BWW Review: MATILDA THE MUSICAL, Bristol Hippodrome
Children are just revolting aren't they? They're snivelling maggots that need discipline, discipline and more discipline.
Agatha Trunchbull's teaching mantra may not fill most with hope but in the context of Matilda the Musical it brings sheer delight. This is a musical that will have maggots of all ages squirming with joy.
It's always tough to take a well-loved book and put it on stage. People have treasured the story of Matilda for well over three decades, so any adaptions carry risk. What has been achieved with this (now) juggernaut of a musical is spectacular. Dennis Kelly's book has captured the essence of the original while not being confined by it.
Matilda is a little girl passionate about books and stories, not that her TV obsessed parents have bothered to notice. With knowledge far beyond her years, her only hope is Miss Honey (a delightfully innocent Carly Thoms) a teacher at a school ruled with an iron fist by the Trunchbull.
All the delights of the book are present and correct- Wormwood's hair dye mix-up, the pigtail throwing and Bruce's cake eating feat. Perhaps it's because the show was originally staged at Christmas time, but the show has delightfully indulged these moments with clever theatrical trickery that has the children around me gasping with amazement.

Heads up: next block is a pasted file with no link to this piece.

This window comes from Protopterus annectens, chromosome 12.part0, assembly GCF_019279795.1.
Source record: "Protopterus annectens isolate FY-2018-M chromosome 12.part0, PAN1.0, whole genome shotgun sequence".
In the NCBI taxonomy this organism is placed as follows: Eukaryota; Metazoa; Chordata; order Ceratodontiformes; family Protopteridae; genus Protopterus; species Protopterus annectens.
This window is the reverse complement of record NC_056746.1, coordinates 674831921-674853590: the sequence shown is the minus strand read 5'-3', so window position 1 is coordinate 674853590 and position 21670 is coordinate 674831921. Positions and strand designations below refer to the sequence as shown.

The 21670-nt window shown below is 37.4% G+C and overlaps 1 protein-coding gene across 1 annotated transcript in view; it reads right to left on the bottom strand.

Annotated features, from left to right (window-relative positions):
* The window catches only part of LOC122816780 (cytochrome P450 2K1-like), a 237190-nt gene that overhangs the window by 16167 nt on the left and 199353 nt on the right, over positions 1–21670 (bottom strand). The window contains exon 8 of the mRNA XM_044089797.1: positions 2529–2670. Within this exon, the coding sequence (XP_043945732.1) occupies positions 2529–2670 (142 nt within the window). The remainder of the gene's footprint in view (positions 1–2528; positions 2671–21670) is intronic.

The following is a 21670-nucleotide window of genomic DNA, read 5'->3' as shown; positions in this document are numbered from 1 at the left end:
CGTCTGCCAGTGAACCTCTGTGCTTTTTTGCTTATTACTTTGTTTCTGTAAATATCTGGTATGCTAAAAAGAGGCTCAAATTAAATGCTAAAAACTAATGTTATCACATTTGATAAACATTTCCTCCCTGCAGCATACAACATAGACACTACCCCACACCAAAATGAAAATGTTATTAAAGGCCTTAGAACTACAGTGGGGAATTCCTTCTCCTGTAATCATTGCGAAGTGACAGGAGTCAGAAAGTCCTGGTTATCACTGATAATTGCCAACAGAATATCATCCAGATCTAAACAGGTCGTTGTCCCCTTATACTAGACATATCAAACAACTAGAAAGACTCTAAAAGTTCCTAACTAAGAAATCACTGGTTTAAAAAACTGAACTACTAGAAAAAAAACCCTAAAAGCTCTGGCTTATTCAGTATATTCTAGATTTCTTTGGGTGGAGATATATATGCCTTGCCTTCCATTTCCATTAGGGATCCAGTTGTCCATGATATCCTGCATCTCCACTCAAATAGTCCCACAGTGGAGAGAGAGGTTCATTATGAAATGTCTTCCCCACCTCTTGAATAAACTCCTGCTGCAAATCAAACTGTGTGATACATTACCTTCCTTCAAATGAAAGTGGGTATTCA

Equally clever is bringing in Tim Minchin to provide the music and lyrics. His lyrical dexterity is second to none, moving seamlessly from the sublime to the sublimely ridiculous. "School Song" with its cunningly imbedded A to Z is a highlight.
Naturally, the children take centre stage and boy have they managed to find some gems. Olivia Juno Cleverly, like Matilda herself, has maturity beyond her years. Some shows take an easy way out and keep demands on young performers to a minimum but not a bit of it here. Cleverly has the whole stage to fill on more than one occasion and does so with ease. The final song "Revolting Children" brings the young cast together in a celebration of all things naughty.
Talking of ease, Elliot Harper's transformation into Trunchbull is also frighteningly good. A part this juicy still needs extracting and Harper relishes his chance to squeeze out every last bit of the Trunchbull's cruelty. Sebastien Torkia and Rebecca Thornhill are deliciously unlikeable as Mr and Mrs Wormwood.
Matilda the Musical is a show that combines great heart, magical staging and earworm tunes- now off you to go to see it, maggots.
Photo credit: Manual Harlan